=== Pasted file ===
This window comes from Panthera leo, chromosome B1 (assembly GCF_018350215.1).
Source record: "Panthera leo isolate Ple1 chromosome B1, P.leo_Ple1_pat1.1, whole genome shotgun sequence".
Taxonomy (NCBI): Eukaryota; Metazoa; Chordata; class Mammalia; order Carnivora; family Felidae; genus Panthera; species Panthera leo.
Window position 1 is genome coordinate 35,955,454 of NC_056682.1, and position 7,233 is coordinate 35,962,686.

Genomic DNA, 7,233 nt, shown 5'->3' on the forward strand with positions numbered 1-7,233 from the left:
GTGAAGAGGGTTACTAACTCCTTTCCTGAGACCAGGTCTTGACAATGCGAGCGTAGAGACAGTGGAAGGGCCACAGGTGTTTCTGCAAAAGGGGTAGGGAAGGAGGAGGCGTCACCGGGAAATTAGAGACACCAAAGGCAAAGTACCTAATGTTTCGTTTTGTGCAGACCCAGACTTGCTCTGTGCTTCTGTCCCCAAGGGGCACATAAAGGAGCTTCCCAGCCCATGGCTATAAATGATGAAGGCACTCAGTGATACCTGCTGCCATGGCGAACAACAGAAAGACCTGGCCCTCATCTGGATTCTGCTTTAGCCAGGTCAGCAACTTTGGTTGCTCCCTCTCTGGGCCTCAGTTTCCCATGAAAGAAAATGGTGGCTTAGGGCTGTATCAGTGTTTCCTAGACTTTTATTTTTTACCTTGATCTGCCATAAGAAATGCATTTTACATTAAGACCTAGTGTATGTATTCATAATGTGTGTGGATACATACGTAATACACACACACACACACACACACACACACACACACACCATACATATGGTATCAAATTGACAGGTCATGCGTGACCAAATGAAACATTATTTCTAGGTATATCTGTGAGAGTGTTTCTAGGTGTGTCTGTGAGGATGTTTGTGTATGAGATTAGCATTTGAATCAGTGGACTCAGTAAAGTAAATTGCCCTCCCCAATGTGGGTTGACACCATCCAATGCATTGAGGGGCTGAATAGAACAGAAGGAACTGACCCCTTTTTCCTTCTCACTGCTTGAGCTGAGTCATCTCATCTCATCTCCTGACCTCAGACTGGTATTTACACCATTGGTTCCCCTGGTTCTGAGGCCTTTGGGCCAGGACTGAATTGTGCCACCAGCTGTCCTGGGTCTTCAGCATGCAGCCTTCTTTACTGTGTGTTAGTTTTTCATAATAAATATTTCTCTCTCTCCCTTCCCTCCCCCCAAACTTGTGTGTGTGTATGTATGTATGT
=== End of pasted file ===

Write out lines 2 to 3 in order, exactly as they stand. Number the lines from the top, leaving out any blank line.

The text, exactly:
Source record: "Panthera leo isolate Ple1 chromosome B1, P.leo_Ple1_pat1.1, whole genome shotgun sequence".
Taxonomy (NCBI): Eukaryota; Metazoa; Chordata; class Mammalia; order Carnivora; family Felidae; genus Panthera; species Panthera leo.